Legislator grills minister over online military plans

By Flora Wang  /  STAFF REPORTER

Wed, Oct 10, 2007 - Page 3

Minister of National Defense Lee Tien-yu (李天羽) promised to deal with military information leaks yesterday after being confronted by a legislator with information about the nation's missile deployment plans obtained on the Internet.

"We take all information leaks seriously. Those involved in this leak will be brought to justice," Lee said when fielding questions from Chinese Nationalist Party (KMT) Legislator Chiang Lien-fu (江連福) during a plenary session.

Chiang confronted Lee and Premier Chang Chun-hsiung (張俊雄) with defense plans involving missile and military force deployments, which he said he downloaded from the Internet.

Chiang said plans available online even included detailed information, such as the numbers of army unit personnel to be deployed in an attack scenario.

Lee said that missile range plans for every country are treated as "semi-public" information, adding that he could also find China's missile range chart on the Internet.

Chang said, however, that information on national defense must be confidential, adding that the information presented by Chiang on the deployment of armed forces was no exception.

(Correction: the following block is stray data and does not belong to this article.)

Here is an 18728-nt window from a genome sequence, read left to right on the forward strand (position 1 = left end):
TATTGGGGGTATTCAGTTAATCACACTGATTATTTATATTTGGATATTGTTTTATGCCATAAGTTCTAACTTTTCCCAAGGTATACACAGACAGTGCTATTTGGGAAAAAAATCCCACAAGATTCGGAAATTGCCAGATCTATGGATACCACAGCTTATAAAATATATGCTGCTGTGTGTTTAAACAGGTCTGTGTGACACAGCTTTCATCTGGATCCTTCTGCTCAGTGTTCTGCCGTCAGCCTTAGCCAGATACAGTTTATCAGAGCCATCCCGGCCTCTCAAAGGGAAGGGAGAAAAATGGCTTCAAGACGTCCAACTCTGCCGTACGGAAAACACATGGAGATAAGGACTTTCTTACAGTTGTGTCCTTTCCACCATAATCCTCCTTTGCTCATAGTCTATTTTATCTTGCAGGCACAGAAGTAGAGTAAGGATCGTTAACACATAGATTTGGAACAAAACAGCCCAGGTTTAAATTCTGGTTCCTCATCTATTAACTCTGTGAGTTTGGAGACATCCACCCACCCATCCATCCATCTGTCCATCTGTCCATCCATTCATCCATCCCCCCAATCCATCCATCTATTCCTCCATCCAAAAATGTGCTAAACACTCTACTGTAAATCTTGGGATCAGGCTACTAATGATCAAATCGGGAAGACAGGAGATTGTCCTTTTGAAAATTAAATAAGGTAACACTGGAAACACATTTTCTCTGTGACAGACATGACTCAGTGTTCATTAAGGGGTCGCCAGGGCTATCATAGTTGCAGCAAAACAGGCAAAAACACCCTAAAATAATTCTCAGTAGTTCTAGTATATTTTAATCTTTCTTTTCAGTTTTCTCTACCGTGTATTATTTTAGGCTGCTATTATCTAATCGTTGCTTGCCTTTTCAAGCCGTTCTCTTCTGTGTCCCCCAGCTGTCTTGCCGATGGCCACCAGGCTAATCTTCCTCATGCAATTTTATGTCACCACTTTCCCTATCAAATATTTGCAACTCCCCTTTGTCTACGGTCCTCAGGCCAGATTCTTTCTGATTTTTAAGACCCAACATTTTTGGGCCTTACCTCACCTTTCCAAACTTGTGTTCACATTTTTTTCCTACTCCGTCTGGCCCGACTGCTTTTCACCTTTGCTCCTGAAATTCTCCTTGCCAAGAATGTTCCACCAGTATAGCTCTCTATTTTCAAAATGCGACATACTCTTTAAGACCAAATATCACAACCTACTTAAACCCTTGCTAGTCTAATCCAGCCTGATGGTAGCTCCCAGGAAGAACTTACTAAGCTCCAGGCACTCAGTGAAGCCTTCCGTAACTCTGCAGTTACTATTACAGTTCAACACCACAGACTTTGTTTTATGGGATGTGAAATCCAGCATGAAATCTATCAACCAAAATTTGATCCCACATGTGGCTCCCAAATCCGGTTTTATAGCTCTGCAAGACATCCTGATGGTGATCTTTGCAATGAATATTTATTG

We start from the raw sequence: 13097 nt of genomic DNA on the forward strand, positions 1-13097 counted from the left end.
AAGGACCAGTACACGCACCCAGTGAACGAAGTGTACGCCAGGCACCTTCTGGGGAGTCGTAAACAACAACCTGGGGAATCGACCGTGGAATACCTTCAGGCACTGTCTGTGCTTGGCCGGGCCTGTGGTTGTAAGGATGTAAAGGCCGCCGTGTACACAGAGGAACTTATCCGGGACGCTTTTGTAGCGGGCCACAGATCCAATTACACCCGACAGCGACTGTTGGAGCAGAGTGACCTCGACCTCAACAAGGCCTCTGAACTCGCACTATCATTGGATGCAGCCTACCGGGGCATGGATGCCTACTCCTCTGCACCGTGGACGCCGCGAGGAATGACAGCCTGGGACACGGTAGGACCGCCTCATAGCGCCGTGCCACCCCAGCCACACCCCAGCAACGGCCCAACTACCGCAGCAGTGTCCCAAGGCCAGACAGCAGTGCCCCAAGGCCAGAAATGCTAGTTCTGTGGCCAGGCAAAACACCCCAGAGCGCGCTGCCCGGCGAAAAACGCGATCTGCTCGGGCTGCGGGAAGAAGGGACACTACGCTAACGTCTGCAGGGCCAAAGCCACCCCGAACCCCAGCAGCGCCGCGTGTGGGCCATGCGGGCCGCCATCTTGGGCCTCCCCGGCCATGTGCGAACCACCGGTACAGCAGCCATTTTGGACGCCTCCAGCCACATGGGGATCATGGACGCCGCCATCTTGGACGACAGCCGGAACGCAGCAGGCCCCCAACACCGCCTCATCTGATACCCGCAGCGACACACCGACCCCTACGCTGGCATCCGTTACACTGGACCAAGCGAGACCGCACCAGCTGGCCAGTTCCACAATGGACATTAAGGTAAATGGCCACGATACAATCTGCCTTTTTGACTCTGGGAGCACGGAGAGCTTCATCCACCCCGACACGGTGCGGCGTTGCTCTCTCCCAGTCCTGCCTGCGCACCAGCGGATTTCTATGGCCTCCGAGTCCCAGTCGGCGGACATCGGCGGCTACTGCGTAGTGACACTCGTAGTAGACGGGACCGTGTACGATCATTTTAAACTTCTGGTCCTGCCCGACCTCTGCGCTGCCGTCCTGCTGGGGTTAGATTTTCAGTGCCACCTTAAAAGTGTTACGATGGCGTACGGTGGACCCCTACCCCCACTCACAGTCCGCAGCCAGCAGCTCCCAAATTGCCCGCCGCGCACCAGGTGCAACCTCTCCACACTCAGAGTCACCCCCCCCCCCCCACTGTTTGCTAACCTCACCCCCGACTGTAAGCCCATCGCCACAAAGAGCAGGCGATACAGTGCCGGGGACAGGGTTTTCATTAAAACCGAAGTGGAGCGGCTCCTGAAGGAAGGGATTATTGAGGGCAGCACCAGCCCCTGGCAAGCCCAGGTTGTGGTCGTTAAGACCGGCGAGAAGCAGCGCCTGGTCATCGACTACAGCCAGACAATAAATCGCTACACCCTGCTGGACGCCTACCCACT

The ministry was embarrassed last Tuesday after reporters from the Chinese-language Apple Daily published an article detailing their purchase of two bags of shredded paper from Chief of the General Staff Hou Shou-yeh's (霍守業) office for NT$40 at a recycling facility.

The reporters said they had deciphered information about the movement of Chinese and US armed forces as well as Taiwanese military drills from the papers.

Lee was angered by the leak to the Apple Daily, adding that the military needed to review its handling of confidential papers.

The ministry issued a press release after the report, saying that Hou's chief aide and the general staff's confidential secretary had been punished by being transferred to other positions, while Hou had been admonished.